Medicom of Canada won a £308m contract in 2020 to supply hospital facemasks to the DHSC, setting up its first UK plant – in Northampton – as a result. Hugues Bourgeois, managing director of the company’s UK operations, said: “I’ve been impressed by the quality of the employees we have taken on [in Britain] and their level of engagement. The British government representatives we have meet have been professional and capable. I feel we have a solid basis for collaboration.”

German manufacturer Dräger – which has run factories in the UK for some time – started a new plant in Gateshead, northeast England, to make face masks, in a contract worth about £80m.

Many of these companies say they have invested large sums in automation, cutting the labour content in the manufacturing of goods such as PPE and narrowing any cost disadvantage linked to basing production in Britain.

Bluetree – a UK-owned business based in Wath Upon Dearne near Rotherham – has moved into hospital-grade facemasks as a diversification from its mainstream business of printing. Masks – made using automated machinery mainly bought from overseas but which the company says it wants to supplement with UK-made equipment – account for 240 out of its workforce of 600. Blue-tree has also set up a plant to make meltblown as a raw material for its own mask production and to sell to other businesses.

Almost all those on the health side of the company have been recruited in the past two years. In 2020 the company gained a £64m DHSC contract to make about 350m hospital masks.

A well invested UK business can produce a product to a comparable cost to [East Asia] production,” said James Kinsella, joint Bluetree chief executive. He says there is “huge demand” for developing new products that serve the needs of users better and he feels big opportunities exist in this area for his company and others.

As an example, Bluetree is developing a new range of transparent masks for intended sale in 2022, that it says will allow better communication and be less off-putting for people in healthcare settings. It has been working on such masks with health staff at the Alder Hey children’s hospital in Liverpool.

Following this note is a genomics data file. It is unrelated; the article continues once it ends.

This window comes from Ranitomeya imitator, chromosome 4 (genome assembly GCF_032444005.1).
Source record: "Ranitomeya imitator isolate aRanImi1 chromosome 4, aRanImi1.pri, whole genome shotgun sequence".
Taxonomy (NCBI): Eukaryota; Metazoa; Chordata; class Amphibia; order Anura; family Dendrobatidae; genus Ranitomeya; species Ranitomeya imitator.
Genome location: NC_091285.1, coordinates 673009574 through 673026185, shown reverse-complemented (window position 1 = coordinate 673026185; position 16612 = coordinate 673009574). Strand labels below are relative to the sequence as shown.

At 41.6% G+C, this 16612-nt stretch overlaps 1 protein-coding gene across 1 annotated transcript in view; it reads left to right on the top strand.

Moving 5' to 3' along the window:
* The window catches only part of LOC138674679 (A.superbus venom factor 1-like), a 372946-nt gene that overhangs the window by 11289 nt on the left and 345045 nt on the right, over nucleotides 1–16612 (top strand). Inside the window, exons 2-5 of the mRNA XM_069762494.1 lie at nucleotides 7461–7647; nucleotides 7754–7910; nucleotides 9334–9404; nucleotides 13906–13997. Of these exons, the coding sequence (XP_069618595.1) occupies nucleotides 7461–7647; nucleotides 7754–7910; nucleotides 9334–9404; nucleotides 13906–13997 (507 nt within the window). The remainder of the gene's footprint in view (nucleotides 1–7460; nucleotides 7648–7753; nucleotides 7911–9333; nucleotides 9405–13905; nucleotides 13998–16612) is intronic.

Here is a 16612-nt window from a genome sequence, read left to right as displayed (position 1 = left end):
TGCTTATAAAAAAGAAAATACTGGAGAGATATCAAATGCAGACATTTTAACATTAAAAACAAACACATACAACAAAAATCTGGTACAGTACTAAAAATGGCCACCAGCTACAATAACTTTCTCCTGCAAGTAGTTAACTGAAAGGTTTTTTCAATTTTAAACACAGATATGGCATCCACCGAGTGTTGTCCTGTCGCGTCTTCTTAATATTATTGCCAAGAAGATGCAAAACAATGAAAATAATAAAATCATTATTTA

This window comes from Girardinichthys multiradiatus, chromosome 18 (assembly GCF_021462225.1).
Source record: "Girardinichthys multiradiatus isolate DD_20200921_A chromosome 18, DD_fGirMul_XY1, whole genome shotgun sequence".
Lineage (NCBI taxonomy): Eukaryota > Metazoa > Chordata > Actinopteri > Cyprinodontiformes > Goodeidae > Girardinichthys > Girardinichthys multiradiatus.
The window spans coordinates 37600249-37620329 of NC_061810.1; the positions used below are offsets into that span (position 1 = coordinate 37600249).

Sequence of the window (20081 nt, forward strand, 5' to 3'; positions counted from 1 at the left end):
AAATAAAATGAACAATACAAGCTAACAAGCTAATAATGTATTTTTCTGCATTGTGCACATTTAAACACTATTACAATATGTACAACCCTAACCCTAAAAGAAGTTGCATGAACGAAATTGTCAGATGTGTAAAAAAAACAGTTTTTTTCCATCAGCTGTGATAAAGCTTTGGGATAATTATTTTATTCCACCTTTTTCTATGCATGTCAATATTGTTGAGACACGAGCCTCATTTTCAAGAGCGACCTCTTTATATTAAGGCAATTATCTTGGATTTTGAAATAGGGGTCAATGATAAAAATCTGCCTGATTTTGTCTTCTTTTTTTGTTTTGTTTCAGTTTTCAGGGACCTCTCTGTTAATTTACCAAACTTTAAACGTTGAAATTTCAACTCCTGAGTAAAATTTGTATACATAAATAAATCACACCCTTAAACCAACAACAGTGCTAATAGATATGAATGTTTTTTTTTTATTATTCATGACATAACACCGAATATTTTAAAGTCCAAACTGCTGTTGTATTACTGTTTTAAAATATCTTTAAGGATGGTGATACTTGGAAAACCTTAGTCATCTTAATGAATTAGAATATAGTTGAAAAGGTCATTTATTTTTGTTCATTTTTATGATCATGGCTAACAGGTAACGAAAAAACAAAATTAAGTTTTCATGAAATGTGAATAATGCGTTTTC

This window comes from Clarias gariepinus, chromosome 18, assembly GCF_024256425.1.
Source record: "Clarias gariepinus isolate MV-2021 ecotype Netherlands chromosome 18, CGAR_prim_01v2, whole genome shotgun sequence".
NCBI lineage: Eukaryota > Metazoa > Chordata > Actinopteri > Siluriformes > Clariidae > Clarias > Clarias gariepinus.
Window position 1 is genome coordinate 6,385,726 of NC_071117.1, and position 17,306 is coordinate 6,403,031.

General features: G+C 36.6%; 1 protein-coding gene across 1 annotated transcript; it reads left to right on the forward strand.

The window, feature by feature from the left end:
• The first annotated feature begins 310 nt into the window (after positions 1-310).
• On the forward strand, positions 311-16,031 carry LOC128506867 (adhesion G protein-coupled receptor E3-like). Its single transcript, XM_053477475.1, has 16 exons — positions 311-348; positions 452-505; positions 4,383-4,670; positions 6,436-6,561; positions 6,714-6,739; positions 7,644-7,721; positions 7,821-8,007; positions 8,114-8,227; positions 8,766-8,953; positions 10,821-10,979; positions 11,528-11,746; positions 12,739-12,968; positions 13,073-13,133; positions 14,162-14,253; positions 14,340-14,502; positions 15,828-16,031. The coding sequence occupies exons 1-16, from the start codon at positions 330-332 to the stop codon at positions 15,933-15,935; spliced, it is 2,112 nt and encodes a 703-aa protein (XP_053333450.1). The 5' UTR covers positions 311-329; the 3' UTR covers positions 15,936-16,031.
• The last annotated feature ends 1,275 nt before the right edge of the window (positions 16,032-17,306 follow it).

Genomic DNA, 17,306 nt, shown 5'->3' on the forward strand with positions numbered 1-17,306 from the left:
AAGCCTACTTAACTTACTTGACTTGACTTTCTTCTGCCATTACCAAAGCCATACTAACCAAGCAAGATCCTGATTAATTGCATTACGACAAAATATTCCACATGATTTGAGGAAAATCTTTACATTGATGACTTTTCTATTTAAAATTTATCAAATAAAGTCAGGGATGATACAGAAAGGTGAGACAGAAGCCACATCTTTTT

Suchin Talwar, managing director of Southampton-based Polystar, which won a £26m government contact in 2020 to make polyethylene hospital aprons, is optimistic about gaining new orders. “If the government buys PPE from UK producers it has greater security of supply, while the country benefits from a boost to employment, increased business to transport companies and greater revenues from corporation and income tax.”

Also upbeat is Tarkan Conger, business development director at British Rototherm, a company in Port Talbot, south Wales, that has won government PPE contracts, expanding employment as a result. “Our experience of dealing with government officials has been fantastic,” Conger said.

Against such positive reports are the views of companies that feel they have been badly served by the government and have missed out on large contracts. Among these businesses are three that during the pandemic gained government innovation grants to develop novel PPE – but then made little headway in gaining procurement orders.

While the businesses say they never expected winning government contracts would be easy they feel they could have gained more assistance from officials at InnovateUK – the agency dispensing the grants – to open lines of communication over purchasing with other parts of the government.